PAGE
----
AP Top 25 Takeaways: Ohio State throws twist in CFP race

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The twist the playoff race has been waiting for came Saturday. The debate, for now, is Ohio State and Oklahoma.

History suggests it was inevitable. The top four had never stayed the same for a three straight weeks until this past one and to expect it to hold steady for two more was unrealistic.

Still, how thoroughly No. 10 Ohio State dismantled No. 4 Michigan was startling, and it could cause the College Football Playoff selection committee to rethink a lot of what has happened so far with the Buckeyes. We could be heading toward a Big Ten vs. Big 12 in the board room where the committee meets. The essential questions: Which team has the worse defense, No. 6 Oklahoma or Ohio State? Does hanging 62 on No. 4 Michigan make up for allowing 49 to Purdue? The Buckeyes have done both.

How far the Buckeyes (No. 10 CFP) move up Tuesday could be telling and important. They should go past Washington State, which was sitting at eighth but lost to the Apple Cup on Friday to Washington. But can they bounce all the way to sixth, edging ahead of the Sooners, who beat West Virginia to reach the Big 12 title game? Kyler Murray and Oklahoma have won four straight games in which they have allowed at least 40 points. The Sooners' defense is terrible. Ohio State's has been a little better.

Ohio State gets No. 20 Northwestern (8-4) next week in Indianapolis to make one more statement. The Sooners (11-1) get a rematch with Texas (9-3), with a chance to avenge a three-point loss in October.

Aside from the ugly loss at Purdue, the Buckeyes have had close calls against Nebraska (4-8) and Maryland (5-7). The Sooners dodged upsets against Texas Tech (5-7) and Oklahoma State (6-5 going into Saturday night's game against TCU).

Neither Ohio State nor Oklahoma looks championship caliber, but the playoff needs four teams and those two might be the choices.


Jim Harbaugh has led Michigan out of the darkness that was the Rich Rodriguez and Brady Hoke eras, but even those failed hires in Ann Arbor never produced an embarrassment like this: 62 points, the most ever allowed by the Wolverines in a regulation game, against the rival Michigan judges itself against.

Michigan will go to a glitzy bowl with a chance to win 11 games and finish in the top-10, but getting exposed in every way possible by this Ohio State team should make Harbaugh question everything. Harbaugh has accomplished much at his alma mater except the most important thing: The gap between the Buckeyes and Wolverines is still vast.


Murray's magnificent performance against West Virginia on Friday night breathed some life into the Heisman Trophy race, but Tua Tagovailoa answered on Saturday with maybe his best performance of the season.

The Alabama quarterback was 25 for 32 for 324 yards and five touchdowns in the Iron Bowl against Auburn. Tagovailoa also ran for a score.

The case for Kyler is a little weird: Oklahoma's defense is so bad that Murray faces more pressure to deliver than Tagovailoa, whose team has yet to play a close game. It's true, but it doesn't seem fair to hold Alabama's dominance against Tagovailoa.

Tua should still be considered the favorite heading into championship weekend. If he comes up big against No. 5 Georgia in the SEC championship game, Tagovailoa will become the first Alabama quarterback to win the Heisman.

Who else could land an invited to New York City for the Heisman presentation? Ohio State's Dwayne Haskins' stock is up. Washington State's Gardner Minshew's stock is down. Will Grier of West Virginia still should be under consideration. And that's probably about it.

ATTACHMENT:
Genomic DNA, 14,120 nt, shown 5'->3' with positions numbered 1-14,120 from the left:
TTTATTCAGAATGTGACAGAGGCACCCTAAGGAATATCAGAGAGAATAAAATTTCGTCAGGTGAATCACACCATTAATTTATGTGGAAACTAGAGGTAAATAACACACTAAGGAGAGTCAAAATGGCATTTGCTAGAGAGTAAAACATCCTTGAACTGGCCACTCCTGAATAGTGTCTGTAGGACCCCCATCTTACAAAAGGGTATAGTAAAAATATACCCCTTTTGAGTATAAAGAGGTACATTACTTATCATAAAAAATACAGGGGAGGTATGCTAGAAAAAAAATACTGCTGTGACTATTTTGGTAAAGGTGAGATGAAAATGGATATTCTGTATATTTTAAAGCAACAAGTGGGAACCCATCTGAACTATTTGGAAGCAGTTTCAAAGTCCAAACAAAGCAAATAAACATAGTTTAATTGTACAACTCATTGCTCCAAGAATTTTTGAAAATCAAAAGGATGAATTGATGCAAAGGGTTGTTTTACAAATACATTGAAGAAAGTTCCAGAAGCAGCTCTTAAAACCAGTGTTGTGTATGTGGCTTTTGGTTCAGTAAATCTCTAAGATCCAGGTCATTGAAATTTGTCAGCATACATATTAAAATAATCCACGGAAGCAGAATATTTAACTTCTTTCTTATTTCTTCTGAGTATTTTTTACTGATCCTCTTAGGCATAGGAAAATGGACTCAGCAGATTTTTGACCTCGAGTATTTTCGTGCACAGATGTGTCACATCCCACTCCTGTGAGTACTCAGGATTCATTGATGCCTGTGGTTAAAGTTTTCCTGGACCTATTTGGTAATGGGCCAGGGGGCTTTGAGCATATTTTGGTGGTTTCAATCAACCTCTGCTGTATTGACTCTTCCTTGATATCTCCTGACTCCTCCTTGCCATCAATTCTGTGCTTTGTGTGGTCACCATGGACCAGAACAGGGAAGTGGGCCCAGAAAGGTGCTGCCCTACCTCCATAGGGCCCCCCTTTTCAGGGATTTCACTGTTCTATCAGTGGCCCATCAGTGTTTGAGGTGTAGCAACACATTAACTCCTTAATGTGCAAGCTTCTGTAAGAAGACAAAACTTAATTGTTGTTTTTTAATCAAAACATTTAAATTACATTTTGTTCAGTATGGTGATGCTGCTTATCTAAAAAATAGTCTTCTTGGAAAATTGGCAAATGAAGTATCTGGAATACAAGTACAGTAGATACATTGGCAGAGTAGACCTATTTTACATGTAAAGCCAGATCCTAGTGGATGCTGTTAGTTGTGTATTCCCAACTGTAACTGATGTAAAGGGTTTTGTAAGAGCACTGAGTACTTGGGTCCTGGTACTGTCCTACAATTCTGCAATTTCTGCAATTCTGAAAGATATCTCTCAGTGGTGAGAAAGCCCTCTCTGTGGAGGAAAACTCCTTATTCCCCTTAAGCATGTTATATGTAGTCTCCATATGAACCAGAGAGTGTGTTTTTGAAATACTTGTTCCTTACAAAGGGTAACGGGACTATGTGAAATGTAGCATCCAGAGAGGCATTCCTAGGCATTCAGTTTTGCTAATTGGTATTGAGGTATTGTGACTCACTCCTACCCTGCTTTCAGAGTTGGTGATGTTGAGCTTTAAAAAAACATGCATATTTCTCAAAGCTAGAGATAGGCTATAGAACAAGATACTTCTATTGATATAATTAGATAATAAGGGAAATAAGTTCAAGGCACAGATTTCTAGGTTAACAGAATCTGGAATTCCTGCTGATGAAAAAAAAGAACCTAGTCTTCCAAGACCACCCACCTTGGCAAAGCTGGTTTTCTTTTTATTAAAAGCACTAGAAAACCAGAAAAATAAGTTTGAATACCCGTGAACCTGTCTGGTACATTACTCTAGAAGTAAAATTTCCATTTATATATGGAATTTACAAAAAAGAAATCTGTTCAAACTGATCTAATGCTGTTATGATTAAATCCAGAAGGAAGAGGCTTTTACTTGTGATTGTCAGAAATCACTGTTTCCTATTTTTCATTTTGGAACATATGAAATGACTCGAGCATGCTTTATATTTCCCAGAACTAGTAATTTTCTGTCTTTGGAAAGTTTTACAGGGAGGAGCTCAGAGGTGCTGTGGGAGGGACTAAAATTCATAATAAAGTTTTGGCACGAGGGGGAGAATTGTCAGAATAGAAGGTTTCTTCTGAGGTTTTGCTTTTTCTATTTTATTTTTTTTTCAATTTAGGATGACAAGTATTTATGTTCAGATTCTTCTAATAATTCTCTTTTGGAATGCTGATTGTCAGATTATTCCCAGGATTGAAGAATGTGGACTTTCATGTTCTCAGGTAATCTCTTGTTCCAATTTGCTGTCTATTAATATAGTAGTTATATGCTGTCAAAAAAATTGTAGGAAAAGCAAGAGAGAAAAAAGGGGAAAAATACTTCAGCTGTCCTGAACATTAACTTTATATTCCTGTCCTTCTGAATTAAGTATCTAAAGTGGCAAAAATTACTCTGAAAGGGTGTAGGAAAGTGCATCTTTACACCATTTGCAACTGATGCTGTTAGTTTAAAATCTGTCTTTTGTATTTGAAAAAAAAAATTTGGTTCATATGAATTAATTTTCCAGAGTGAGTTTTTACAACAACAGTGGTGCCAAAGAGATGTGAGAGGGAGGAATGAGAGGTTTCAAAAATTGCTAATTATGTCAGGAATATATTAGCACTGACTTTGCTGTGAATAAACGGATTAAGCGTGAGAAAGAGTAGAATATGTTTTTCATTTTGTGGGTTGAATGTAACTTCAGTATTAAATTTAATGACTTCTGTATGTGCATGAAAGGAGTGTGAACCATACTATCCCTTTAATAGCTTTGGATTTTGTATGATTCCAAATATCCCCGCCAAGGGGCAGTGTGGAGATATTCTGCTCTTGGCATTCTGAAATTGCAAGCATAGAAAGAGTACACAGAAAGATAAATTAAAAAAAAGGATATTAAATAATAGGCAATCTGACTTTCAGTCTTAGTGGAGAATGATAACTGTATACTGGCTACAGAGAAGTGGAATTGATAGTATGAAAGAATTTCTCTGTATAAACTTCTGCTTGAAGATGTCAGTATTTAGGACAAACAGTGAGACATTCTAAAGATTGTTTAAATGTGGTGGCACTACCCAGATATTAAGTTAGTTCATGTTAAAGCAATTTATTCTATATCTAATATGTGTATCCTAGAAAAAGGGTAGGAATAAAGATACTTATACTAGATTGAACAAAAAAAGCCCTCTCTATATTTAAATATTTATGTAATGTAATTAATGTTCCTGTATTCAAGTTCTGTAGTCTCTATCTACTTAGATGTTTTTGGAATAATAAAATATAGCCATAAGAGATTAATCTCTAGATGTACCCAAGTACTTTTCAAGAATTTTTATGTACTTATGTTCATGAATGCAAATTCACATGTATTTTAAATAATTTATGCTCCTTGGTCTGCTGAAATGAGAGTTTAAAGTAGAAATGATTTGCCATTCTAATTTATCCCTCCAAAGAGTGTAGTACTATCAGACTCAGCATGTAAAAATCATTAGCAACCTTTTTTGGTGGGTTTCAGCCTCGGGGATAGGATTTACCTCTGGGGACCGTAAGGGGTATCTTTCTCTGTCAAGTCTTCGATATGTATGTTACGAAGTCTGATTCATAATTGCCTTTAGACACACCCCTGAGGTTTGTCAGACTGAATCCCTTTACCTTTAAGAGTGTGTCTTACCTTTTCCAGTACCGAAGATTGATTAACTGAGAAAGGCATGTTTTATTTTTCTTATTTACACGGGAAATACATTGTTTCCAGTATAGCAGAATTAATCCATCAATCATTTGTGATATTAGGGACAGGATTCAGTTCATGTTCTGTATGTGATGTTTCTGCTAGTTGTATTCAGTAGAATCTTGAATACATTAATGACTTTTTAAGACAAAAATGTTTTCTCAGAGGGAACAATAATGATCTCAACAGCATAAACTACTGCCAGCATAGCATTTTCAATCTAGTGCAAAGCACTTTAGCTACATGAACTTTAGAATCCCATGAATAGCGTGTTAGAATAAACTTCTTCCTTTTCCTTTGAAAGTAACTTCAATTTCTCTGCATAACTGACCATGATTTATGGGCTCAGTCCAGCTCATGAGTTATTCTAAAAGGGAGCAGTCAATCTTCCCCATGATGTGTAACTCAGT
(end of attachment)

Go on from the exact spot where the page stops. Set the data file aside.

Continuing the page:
What to make of Purdue coach Jeff Brohm's declaration after the Boilermakers' became bowl eligible against Indiana?

"I want Louisville to do what's best for them," Brohm said. "I'm a fan. But right now I'm the coach at Purdue and this is where I want to be and I like it here." After a rivalry game, what else can Brohm say?

But Brohm grew up in Louisville and was a star quarterback for the Cardinals, who are in the market for a new coach. There is no doubt Brohm is the coach Louisville fans want. If Brohm does indeed want to stay in West Lafayette, Indiana, if he is too loyal to his team and the school to bolt after just two seasons, we should all know quickly.

Purdue and Louisville are both done playing and with the early signing period looming Dec. 19 there is no reason for an extended courtship. It should only take a few days for Louisville to know if it must move on to Plan B, whoever that might be.

AROUND THE COUNTRY: Kliff Kingsbury probably made the decision easier for Texas Tech by losing to Baylor to finish 5-7. Kingsbury is 35-40 overall and 19-35 in the Big 12 in six seasons with at the school where he played quarterback. It is likely change is coming in Lubbock ... Immediately after Rutgers' finished the season 1-11, athletic director Patrick Hobbs sent a statement to local media saying coach Chris Ash will be back next season . ... Keep an eye on the coaching situation at Boston College. The Eagles lost three straight games to finish 7-5 in a season that began with a lot of promise for Steve Addazio's team. Addazio is in year six at the school and has never won more than seven games. He has two years left on his contract and there has not been much progress at BC. ... Teams that finished strong with bowl eligibility on the line and grabbed a sixth victory: Wake Forest, Tulane and Baylor.


Follow Ralph D. Russo at www.Twitter.com/ralphDrussoAP and listen at https://www.podcastone.com/AP-Top-25-College-Football-Podcast


More AP college football: https://apnews.com/tag/Collegefootball and https://twitter.com/AP_Top25

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